But what if Vashti wasn’t arrogant at all? What if this introductory story is about a woman of great character who desired only to honor herself in a way fitting for all human beings made in the image of God? What if this is the story of a woman who stood firm before the culture of female objectification and refused to be reduced to a sexual thing? What if she took this stand, knowing she would be punished for it? What if this story is about more than explaining how Esther became queen, but why Esther’s courage was so remarkable? What if Vashti’s story depicts the kind of situation awaiting Esther, one in which women are merely objects to be looked at and admired, not respected and heard?
What if the story of Esther is about TWO strong and courageous women?
Perhaps the story of Esther is about much more than I ever imagined. Perhaps it is the story of two different women who sacrificed their security for a greater cause: One stood up for the Jewish people, and the other stood up for the integrity of women.
The two women in the book of Esther met with very different fates, a detail that makes the story all the more powerful. When we stand up for what is right, when we courageously defend God and His ways, we are not always guaranteed a happy ending like Esther’s. Sometimes our reward is not to be had until Heaven. But rejection by the culture is not the same as rejection by God. Although we might suffer the consequences of resisting a culture that similarly rejects God and degrades women, God might use our faithfulness to pave a way forward. Perhaps that is exactly what Vashti did for Esther.
Wonderful insights. Thank you.
Love this thoughtful take on Vashti. I hope this new way to understand her story is correct, but love it either way. Thank you!
That’s so interesting–I’ve ALWAYS heard Vashti described more like Dr. Salter McNeil explained–that she was taking a stance against being sexualized in front of a bunch of drunk men. I wasn’t even aware that anyone thought or taught otherwise, until I heard of a vastly different interpretation of Esther put forth in a popular marriage book recently. (My reaction: HUH??!?) Vashti’s story shows how differently things could have turned out for Esther, sets the stakes, as it were.
This quote is so true and hard to live out to the fullest: “But rejection by the culture is not the same as rejection by God”
I feel like I’m living this now. It’s so good for my hard. Helping me grow God roots and not roots in this world. So thankful, yet my selfishly it hurts.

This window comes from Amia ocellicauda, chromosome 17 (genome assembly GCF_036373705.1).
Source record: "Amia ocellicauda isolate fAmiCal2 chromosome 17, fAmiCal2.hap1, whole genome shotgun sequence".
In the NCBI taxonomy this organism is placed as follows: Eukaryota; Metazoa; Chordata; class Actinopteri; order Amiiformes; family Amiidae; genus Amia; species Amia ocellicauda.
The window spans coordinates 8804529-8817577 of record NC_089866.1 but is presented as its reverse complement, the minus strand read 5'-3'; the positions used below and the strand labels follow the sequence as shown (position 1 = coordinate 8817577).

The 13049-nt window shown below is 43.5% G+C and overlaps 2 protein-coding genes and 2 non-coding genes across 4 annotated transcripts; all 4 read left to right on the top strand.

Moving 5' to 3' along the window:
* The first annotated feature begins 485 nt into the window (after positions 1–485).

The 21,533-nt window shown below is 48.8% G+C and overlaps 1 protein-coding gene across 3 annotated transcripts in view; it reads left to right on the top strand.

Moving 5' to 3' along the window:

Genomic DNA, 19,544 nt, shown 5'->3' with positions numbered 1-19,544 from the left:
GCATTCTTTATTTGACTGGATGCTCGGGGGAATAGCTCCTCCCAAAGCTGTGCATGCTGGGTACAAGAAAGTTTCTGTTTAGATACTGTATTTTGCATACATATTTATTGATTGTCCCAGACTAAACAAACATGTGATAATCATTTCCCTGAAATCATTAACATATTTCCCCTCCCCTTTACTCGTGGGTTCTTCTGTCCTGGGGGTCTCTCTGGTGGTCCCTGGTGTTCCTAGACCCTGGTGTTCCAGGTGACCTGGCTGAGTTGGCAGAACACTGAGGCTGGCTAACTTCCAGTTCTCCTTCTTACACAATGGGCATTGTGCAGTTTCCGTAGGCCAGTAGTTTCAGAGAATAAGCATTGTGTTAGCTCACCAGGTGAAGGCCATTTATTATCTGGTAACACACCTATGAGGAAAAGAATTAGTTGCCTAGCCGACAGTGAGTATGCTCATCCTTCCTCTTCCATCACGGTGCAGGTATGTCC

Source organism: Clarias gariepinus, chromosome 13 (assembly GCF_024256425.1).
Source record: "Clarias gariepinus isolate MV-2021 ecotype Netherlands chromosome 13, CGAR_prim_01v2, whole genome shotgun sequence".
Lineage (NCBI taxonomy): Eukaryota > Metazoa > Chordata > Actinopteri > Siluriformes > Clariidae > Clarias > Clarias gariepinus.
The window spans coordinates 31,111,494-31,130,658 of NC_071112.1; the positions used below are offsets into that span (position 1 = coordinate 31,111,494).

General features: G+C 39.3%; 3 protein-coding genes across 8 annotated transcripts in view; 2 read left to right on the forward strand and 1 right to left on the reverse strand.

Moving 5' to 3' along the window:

Boy oh boy look at all those typos! Sorry!
I feel like I’m living this now. It’s so good for my HEART (hard). Helping me grow God roots and not roots in this world. So thankful, yet (delete word:my) selfishly it hurts.
Wow – thought provoking. Thanks
I’m with JRA, this is the only way I’ve ever heard Vashti described. One way he did that is by showing Esther that queens should stick with their values and principles when they conflict with those of the king. I’m not sure that’s actually what Esther ended up facing, though.
Instead, I think we see a big change in the king in this regard. He had already ruined his relationship with one queen who showed great character and wisdom. When Esther bravely aproached him, not knowing what her fate would be, I wonder if he was thinking, “I’m not going to lose another wonderful woman as my queen. I will extend my scepter and give her my attention.” He was interested in finding out what she valued, and then he honored those values with his final decrees.
Oops, left out the second sentence, which should read, “This is a good example of how God prepares the way to carry out his will.”
Tim and Jenny, I don’t know how I was so blind! I wish I had read Vashti with a more compassionate and insightful spirit, like you. This just goes to show the importance of examining our assumptions–either our negative and positive assumptions about characters in the Bible, or our assumptions that Scriptural truths are obvious to everyone. I am grateful for Dr. Salter McNeil for opening my eyes to this alternative reading!